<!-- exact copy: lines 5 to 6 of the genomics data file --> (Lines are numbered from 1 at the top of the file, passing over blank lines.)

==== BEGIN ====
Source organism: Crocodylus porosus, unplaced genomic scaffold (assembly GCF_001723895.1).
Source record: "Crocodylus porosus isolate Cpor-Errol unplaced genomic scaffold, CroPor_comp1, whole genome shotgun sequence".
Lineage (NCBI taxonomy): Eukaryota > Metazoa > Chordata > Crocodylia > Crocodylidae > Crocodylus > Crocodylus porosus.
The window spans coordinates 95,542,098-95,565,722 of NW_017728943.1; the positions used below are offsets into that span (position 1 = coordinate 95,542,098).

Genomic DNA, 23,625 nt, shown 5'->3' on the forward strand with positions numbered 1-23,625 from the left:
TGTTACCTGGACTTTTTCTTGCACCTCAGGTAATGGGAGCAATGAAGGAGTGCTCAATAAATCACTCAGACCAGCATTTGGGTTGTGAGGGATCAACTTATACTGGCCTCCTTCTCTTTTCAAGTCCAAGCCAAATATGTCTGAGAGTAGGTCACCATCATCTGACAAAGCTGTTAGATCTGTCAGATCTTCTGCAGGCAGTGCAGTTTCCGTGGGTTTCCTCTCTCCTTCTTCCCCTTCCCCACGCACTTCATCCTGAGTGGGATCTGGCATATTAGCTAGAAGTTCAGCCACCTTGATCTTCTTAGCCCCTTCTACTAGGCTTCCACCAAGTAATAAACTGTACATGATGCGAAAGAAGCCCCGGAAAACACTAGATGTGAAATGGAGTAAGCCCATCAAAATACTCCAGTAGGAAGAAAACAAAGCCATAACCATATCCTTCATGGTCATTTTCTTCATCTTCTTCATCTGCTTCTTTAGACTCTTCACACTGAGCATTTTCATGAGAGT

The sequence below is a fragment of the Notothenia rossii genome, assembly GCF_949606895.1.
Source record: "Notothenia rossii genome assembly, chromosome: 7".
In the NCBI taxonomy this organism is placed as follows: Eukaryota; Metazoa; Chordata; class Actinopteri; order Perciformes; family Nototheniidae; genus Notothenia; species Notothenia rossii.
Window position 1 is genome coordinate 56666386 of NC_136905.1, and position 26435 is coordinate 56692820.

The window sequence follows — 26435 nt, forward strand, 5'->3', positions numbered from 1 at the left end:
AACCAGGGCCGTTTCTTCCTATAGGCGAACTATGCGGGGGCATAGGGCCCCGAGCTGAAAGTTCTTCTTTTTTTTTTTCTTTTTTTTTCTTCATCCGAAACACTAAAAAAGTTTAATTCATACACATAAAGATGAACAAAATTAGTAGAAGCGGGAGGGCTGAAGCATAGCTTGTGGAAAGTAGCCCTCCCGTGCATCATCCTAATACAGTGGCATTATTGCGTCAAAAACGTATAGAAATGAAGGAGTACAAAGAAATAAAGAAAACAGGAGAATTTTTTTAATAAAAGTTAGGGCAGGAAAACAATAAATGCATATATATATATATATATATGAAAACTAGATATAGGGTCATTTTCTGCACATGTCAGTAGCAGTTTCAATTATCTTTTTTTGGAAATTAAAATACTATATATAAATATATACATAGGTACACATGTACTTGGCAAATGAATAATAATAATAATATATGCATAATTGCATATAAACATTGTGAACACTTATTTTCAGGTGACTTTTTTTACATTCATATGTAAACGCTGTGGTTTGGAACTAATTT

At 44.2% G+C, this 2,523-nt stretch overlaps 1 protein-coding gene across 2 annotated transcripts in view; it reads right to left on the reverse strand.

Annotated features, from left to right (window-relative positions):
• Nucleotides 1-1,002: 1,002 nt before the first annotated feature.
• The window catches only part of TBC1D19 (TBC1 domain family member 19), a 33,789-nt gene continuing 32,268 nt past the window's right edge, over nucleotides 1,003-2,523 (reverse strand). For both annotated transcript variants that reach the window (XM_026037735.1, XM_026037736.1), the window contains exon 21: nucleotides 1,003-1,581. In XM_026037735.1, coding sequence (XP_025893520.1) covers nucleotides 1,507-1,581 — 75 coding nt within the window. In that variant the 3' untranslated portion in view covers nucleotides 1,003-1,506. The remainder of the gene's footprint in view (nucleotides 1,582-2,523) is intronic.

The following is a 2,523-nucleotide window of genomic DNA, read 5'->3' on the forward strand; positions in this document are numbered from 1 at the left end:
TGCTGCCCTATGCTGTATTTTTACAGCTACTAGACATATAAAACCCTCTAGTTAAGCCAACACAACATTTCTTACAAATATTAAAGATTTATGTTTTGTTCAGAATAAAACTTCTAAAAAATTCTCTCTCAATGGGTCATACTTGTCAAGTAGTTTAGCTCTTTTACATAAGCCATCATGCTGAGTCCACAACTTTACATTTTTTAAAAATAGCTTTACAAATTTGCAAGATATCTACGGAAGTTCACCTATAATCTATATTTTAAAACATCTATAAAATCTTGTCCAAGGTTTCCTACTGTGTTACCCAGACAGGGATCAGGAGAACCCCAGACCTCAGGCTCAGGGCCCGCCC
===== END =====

Genomic DNA, 23,625 nt, shown 5'->3' on the forward strand with positions numbered 1-23,625 from the left:
TGTTACCTGGACTTTTTCTTGCACCTCAGGTAATGGGAGCAATGAAGGAGTGCTCAATAAATCACTCAGACCAGCATTTGGGTTGTGAGGGATCAACTTATACTGGCCTCCTTCTCTTTTCAAGTCCAAGCCAAATATGTCTGAGAGTAGGTCACCATCATCTGACAAAGCTGTTAGATCTGTCAGATCTTCTGCAGGCAGTGCAGTTTCCGTGGGTTTCCTCTCTCCTTCTTCCCCTTCCCCACGCACTTCATCCTGAGTGGGATCTGGCATATTAGCTAGAAGTTCAGCCACCTTGATCTTCTTAGCCCCTTCTACTAGGCTTCCACCAAGTAATAAACTGTACATGATGCGAAAGAAGCCCCGGAAAACACTAGATGTGAAATGGAGTAAGCCCATCAAAATACTCCAGTAGGAAGAAAACAAAGCCATAACCATATCCTTCATGGTCATTTTCTTCATCTTCTTCATCTGCTTCTTTAGACTCTTCACACTGAGCATTTTCATGAGAGT